What might one expect from an album with the subtitle German Advent Music? From what genealogy does this music emerge?
In Music in Early Lutheranism, an introductory guide to the tradition that gave the Church some of its most enduring musical achievements, Carl Schalk writes:
The first two centuries of the Lutheran Reformation — the period between Martin Luther and Johann Sebastian Bach — produced a singularly impressive body of music written specifically for the worship life of the church. Less often noted is that this music developed as a clear result of Lutheranism’s understanding of worship and the important place it gave to the art form it considered next in importance to theology. To explore the music of Lutheranism’s early years is to see most clearly how what Lutherans thought about music in the life of the church was given shape and form in the actual music of those times.
The title of this album — Dass sich wunder alle Welt — is a phrase from Martin Luther’s Advent hymn, Nun komm der Heiden Heiland (discussed here and here in my introductions to Bach’s Advent cantatas with the same name). It could be translated as “so that all the world is amazed,” an apt summary for the response to the coming of Messiah. And many of the composers represented on this recording are part of that confident Lutheran tradition between Luther and Bach, a tradition in which Advent seems to have been a much prized occasion for musical creativity (although there are several non-Lutherans here, and one or two non-Germans as well).
The music presented on this album captures a sense of quiet amazement. Where some music for Advent evokes a bold fanfare for a coming King, the music here feels more intimate and humble. For the most part, the anticipation is subdued and reflective rather than demonstrably thrilling. That spirit is aided by the spare musical forces employed: two solo voices, four string players, and a small organ. Soprano Miriam Feuersinger and tenor Daniel Schreiber are joined by the viola da gamba consort Les Escapades.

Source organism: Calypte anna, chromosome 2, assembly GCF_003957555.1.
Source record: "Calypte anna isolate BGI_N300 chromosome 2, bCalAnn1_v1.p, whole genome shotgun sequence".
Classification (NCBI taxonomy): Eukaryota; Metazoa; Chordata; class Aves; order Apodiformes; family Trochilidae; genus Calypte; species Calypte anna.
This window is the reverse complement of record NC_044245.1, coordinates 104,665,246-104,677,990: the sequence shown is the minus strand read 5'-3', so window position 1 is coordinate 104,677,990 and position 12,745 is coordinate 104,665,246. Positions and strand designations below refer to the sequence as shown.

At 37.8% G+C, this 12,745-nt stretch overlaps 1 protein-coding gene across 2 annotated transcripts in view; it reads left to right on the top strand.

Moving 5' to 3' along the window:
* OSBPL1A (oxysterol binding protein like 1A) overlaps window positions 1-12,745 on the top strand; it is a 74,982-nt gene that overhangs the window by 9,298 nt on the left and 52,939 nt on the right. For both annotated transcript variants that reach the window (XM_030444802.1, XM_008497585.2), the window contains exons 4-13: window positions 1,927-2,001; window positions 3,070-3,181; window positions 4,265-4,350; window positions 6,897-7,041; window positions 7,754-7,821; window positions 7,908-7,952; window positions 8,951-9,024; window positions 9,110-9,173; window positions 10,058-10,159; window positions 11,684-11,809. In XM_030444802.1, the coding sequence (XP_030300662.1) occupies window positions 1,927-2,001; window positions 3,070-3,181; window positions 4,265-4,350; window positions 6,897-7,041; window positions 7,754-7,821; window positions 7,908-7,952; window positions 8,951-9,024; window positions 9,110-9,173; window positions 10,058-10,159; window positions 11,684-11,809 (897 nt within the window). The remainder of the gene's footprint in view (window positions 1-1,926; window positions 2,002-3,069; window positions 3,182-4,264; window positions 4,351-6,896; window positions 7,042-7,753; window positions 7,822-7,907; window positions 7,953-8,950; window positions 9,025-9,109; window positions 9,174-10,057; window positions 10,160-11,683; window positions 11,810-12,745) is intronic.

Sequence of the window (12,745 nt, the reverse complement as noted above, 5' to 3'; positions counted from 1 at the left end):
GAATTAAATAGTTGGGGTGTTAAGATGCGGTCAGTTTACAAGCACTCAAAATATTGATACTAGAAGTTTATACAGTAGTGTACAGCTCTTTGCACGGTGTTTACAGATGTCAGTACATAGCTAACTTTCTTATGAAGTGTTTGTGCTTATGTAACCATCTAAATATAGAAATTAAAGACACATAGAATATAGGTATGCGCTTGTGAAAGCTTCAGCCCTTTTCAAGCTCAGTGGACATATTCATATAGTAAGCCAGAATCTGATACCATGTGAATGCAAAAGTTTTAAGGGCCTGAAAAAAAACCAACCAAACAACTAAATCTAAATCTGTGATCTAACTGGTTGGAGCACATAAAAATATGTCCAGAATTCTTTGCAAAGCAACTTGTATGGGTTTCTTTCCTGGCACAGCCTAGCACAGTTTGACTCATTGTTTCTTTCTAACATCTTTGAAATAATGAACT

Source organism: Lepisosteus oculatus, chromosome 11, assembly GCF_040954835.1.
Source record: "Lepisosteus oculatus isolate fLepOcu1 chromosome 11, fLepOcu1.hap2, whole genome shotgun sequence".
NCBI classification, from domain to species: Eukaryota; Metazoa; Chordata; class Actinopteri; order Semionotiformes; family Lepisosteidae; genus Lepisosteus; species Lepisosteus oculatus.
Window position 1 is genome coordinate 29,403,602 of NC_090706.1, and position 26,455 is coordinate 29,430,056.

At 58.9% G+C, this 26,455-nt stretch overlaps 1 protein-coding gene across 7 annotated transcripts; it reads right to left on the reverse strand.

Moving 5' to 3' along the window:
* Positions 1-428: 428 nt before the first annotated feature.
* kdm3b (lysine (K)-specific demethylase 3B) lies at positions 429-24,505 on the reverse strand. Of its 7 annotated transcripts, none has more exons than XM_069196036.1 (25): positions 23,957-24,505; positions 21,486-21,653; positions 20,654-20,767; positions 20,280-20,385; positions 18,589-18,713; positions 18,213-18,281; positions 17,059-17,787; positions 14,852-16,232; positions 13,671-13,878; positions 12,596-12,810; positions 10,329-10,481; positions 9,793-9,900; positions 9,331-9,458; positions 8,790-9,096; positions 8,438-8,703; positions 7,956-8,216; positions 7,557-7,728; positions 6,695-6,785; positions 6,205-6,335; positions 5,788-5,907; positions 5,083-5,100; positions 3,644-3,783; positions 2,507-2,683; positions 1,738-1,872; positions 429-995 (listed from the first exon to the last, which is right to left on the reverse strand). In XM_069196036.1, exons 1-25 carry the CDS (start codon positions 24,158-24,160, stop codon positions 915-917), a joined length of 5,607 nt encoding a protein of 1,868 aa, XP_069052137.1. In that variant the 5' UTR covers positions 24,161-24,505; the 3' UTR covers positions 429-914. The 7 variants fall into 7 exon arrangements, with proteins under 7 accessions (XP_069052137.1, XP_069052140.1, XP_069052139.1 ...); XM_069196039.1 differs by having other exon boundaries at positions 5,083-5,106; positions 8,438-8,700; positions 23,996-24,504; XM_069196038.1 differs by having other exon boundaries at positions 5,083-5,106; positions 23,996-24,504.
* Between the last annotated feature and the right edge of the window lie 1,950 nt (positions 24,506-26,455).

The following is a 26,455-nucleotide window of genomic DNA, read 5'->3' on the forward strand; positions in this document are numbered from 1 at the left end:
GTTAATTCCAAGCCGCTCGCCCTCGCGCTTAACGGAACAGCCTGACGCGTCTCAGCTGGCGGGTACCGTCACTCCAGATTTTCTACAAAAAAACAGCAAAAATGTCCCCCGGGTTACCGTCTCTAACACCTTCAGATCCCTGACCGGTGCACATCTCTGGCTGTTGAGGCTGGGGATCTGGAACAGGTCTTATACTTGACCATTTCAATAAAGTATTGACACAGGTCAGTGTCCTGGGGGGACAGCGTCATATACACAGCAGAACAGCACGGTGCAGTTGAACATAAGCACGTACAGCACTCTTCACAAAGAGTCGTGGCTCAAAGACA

I first took note of Feuersinger’s rich voice in solos in Bach cantatas performed with the Netherlands Bach Society. Specializing in the German Baroque repertoire, she has also recorded albums of solo and duet cantatas by Christoph Graupner (1683-1760) and by Johann Rosenmüller (1619-1684).
Daniel Schreiber’s singing has already been (briefly) presented on these pages: he sings with the Munich-based ensemble Die Singphoniker, whose enchanting recording of the wistful folk tune, Innsbruck, ich muß Dich lassen, is presented here (as part of the background to the eucharistic hymn, “O food of men wayfaring”).
Throughout this album, short solos and duets alternate with instrumental variations; most tracks are under two minutes in length, many shorter than a minute. The effect of the entire musical program depends on 1) listening to every track the musicians have thoughtfully selected, and 2) not shuffling the tracks.